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Ford Corsair (1963 - 1970)

Last updated 18 January 2014

 
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Sharp suited, Thunderbird looks
V4 engine is far from being a peach

Introduction

The Corsair was introduced by Ford as an attempt to plug yet another gap in its range – above the Cortina but below the Zephyr/Zodiac. Known internally as the 'Bucaneer' the Corsair was the product of intense market research, and the slightly ornate styling was a result of that. Its distinctive arrow shaped nose looked like a cross between that of the Taunus in Germany and the Thunderbird in America. However, it never really caught the imagination of buyers, and sales were slower than anticipated – despite the printed circuit board inside the instrument panel – an industry first.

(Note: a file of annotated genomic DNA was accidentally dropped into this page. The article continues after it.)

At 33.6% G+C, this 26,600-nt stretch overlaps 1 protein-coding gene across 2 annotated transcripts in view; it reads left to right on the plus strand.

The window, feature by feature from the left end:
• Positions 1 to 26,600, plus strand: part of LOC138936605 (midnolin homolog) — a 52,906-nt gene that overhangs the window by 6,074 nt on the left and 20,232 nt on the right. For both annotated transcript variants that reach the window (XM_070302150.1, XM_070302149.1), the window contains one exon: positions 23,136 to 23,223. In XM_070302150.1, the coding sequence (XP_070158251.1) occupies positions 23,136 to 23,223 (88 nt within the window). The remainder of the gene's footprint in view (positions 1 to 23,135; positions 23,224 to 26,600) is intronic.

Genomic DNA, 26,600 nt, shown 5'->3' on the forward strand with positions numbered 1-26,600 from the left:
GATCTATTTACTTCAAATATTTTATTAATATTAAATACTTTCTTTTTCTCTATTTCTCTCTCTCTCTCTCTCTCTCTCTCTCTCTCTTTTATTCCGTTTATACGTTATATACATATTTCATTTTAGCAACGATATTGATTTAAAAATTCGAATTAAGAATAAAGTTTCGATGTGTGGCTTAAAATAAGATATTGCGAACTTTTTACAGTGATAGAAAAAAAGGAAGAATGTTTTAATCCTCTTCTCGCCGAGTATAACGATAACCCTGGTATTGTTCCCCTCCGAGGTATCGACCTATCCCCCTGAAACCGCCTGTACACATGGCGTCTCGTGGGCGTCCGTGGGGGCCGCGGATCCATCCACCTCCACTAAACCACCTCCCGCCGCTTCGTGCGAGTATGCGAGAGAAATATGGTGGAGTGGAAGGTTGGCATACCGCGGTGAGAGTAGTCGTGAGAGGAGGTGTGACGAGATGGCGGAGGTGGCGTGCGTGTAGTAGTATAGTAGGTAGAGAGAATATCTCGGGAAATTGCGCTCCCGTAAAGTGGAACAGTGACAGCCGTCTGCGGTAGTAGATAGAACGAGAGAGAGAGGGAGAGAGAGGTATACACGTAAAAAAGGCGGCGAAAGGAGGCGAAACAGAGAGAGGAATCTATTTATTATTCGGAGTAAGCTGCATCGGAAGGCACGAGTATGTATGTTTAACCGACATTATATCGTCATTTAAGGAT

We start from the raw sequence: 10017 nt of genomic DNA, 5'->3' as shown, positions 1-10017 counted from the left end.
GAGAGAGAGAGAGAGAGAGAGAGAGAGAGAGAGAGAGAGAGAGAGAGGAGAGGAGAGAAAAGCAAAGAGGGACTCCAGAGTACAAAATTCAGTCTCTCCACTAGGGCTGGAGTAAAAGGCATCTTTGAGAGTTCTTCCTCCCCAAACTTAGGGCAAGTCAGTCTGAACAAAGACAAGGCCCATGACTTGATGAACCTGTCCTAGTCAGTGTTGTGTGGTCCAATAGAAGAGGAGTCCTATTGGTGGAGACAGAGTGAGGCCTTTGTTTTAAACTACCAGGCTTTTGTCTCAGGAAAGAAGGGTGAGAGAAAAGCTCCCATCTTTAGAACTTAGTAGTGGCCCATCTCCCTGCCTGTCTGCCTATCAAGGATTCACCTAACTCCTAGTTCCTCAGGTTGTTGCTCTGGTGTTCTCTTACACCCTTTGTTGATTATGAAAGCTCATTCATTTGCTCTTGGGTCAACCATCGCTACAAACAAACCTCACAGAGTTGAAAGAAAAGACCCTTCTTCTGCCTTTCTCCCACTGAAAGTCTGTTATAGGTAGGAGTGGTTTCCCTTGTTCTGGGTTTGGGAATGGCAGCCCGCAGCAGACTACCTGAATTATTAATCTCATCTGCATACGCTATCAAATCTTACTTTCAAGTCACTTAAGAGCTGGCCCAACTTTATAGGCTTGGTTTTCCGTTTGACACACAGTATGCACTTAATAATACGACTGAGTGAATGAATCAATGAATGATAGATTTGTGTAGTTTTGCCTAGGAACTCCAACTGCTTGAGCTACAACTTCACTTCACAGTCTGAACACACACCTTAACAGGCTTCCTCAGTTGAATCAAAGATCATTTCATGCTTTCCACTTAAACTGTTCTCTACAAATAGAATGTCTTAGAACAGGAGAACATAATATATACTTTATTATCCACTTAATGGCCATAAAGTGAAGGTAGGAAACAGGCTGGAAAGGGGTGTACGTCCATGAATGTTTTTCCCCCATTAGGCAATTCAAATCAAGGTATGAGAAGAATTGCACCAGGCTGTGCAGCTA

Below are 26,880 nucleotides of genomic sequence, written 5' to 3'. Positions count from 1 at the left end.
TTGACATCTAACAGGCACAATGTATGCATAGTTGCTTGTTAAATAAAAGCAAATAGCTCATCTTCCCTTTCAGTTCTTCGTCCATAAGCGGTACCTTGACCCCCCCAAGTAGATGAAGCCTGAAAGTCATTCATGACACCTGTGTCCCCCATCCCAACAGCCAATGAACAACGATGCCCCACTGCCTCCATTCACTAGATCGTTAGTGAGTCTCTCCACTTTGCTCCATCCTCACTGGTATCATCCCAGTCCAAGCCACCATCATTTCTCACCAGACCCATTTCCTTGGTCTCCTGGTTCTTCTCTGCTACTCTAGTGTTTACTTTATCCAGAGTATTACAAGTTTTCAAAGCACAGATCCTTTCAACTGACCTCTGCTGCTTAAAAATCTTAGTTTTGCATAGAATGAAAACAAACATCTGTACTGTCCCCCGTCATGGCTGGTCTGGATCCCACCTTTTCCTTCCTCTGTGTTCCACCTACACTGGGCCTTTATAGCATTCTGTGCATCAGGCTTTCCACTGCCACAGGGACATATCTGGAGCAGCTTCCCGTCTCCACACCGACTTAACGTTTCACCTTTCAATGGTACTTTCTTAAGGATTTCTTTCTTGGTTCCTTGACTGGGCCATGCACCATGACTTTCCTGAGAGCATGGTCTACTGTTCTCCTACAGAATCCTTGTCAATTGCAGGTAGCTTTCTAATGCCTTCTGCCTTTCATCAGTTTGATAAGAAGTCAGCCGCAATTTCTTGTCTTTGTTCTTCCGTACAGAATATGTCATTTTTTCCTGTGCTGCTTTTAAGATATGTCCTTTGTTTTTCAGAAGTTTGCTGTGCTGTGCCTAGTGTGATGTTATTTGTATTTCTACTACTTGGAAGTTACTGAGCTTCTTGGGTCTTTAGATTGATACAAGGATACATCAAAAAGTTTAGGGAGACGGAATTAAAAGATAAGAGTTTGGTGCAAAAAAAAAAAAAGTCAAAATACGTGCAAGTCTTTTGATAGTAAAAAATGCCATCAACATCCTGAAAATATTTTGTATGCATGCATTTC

Replacing the existing 1498cc engines with the new V4s at 1663cc and 1996cc actually took some of the appeal out – and the car was slower the car down and less economical with these new and less efficient engines. Also, a lot of the car’s weight was positioned over the front wheels, which did not inspire confident handling. However, Ford released versions with reworked engines and high levels of standard trim to tempt buyers. Most customers still preferred the better-value Cortina and sales remained poor until the car’s demise in 1970. It was replaced by the 2-litre versions of the recently enlarged Cortina in Mk3 form.

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